This study used the data of the 4th and 5th cycles (2007–2012) and the 1st and 2nd years (2013–2014) of the 6th cycle of the Korea National Health and Nutrition Examination Survey (KNHANES). The KNHANES was conducted to assess the health and nutritional status of Koreans and monitor the trends in health risk factors and prevalence of major chronic diseases to obtain data that will be used for the development and evaluation of health policies and programs in Korea. KNHANES was designed by complex, multistage, probability sampling to be representative of the civilian, non-institutionalized Korea population. In the case of 2011 survey, the sampling was carried out in two stages: i) selecting a sample of 192 primary sampling units (PSUs) in the whole country (approximately 200,000 PSUs); and ii) systematic sampling of 20 households among each PSU that consisted of an average of 60 households. All people in the selected households were eligible for the KNHANES. The data were collected from the medical check-ups and surveys on health and nutritional status. Informed consent were obtained from the participants who underwent medical check-ups, and the research scheme and data collection methods was approved by the Ethics Committee. The KNHANES data is open to the public through the website of the Korean Center for Disease Control (KCDC) after anonymization [28].

Study participants

Although the occurrence of early menopause among the participants was examined from 2007 to 2014, the existence of menstrual cycle irregularity was assessed only from 2010 to 2012. A total of 4788 out of 13,918 women who participated in the survey from 2010 to 2012 were included in the analysis to investigate the risk factors of menstrual cycle irregularity after the exclusion of women who were aged under 19 years (n = 2780), did not answer the question on irregular menstrual status, or were already menopaused (n = 6350). To analyze the menopausal status, 10,697 out of 36,017 women included in the KNHANES survey from 2007 to 2014 were selected following the exclusion of those who were aged under 19 years (n = 7522) and had missing data on menopausal status or artificial menopause (n = 17798). Furthermore, we excluded the women who participated in the 2013–2014 KNHANES survey in the analysis of association between smoking (age at smoking initiation and pack-year) and menopause because the age of smoking initiation was not surveyed in those periods. Lastly, we included 7001 women whose menarche age data were available in the analysis of the association between menopausal and menarche ages.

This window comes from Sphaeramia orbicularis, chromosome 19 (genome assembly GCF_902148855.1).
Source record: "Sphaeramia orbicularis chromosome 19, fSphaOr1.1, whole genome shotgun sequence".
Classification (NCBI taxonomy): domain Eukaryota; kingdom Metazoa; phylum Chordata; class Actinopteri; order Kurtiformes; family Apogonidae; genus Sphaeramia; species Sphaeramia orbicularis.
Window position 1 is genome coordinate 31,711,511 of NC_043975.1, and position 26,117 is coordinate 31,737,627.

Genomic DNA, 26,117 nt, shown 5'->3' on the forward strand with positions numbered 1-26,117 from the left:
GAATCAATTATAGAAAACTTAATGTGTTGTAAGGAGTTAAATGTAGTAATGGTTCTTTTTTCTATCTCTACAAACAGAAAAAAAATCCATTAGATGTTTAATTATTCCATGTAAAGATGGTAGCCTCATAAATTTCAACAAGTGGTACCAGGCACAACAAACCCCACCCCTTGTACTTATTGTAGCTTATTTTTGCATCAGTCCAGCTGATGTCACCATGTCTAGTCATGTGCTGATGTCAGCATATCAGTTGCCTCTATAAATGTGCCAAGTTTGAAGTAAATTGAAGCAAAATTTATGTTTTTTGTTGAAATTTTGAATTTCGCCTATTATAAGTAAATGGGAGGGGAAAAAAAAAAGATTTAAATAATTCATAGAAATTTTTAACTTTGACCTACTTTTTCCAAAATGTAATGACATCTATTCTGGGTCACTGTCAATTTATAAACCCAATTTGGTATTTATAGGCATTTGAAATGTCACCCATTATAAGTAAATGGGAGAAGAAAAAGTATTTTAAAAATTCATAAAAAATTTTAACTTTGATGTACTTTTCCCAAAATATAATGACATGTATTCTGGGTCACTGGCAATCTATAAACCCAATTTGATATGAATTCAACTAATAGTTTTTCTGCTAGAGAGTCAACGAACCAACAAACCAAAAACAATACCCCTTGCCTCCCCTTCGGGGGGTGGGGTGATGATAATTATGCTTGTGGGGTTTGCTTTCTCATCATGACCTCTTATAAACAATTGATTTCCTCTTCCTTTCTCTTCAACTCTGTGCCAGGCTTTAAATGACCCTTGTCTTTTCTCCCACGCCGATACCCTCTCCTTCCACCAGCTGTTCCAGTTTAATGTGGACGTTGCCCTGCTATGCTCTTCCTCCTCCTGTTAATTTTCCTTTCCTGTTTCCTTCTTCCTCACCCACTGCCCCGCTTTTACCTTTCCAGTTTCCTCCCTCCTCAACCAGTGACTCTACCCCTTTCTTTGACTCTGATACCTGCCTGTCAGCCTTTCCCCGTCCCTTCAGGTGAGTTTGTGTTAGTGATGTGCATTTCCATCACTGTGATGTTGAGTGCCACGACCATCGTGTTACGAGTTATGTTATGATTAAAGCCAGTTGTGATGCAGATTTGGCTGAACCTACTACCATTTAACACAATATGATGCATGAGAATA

Fig. 1

Distributions of menarche age by group of menopausal age (KNHANES, 2010–2014)

Variables

The presence of menstrual cycle irregularity, menopausal age, and menarche age were determined using self-reported questionnaire. The question used to determine the existence of menstrual cycle irregularity was, “Do you currently have a regular menstrual cycle?” Meanwhile, the question used to identify the menarche age was, “When did you have your first menstruation?” For the question on menopausal age, the participants were initially asked whether they had amenorrhea or not. Subsequently, they were asked on the cause and age of onset of their amenorrhea. We only used the data on menopausal age of the participants who placed a check on the natural menopause category.

The participants were categorized based on their smoking status, that is, current smokers, ex-smokers, and non-smokers. Secondhand smoking was assessed using the following self-reported questionnaires: “How many hours a day are you exposed to tobacco smoke at home?” and “How many hours a day are you exposed to tobacco smoke in your workplace?” Then we categorized the total exposure time at home or in their workplaces into 3 groups as follows: no, < 1 h, and ≥1 h. Age at smoking initiation was identified using the following self-reported questionnaire: “When did you smoke a total of one cigarette?” Cigarettes per day and pack-year were counted for ex- and current smokers, including those who were daily and occasional smokers. The pack-year was calculated by multiplying the packs smoked per day (1 pack = 20 cigarettes) by years as a smoker. Additionally, the participants were divided into the following five groups based on their frequency of alcohol consumption: 0, ≤1 time a month, 2–4 times a month, 2–3 times a week, and ≥4 times a week. The participants were also categorized into the following five groups based on their BMI and in accordance with the Asian obesity guideline: underweight (0 to < 18.5), normal weight (18.5 to < 23), overweight (23 to < 25), obese I (25 to < 30), and obese II (≥30). Moreover, the participants were asked on their perceived level of stress using the question “How much do you feel stress generally in your daily life?” with responses such as “few,” “a little,” “much,” and “very much.” Meanwhile, the area of residence of the participants was categorized into rural or urban area based on the administrative district. The equivalized household income was calculated by dividing the household income with the square root of the number of household members; subsequently, the income was grouped into quartiles. The participants were also categorized based on their marital status, that is, non-married or married. Furthermore, they were grouped into four based on their educational level: elementary undergraduate or middle school, high school, and college or university graduate. The participants who were unable to graduate were categorized into the lower educational level group.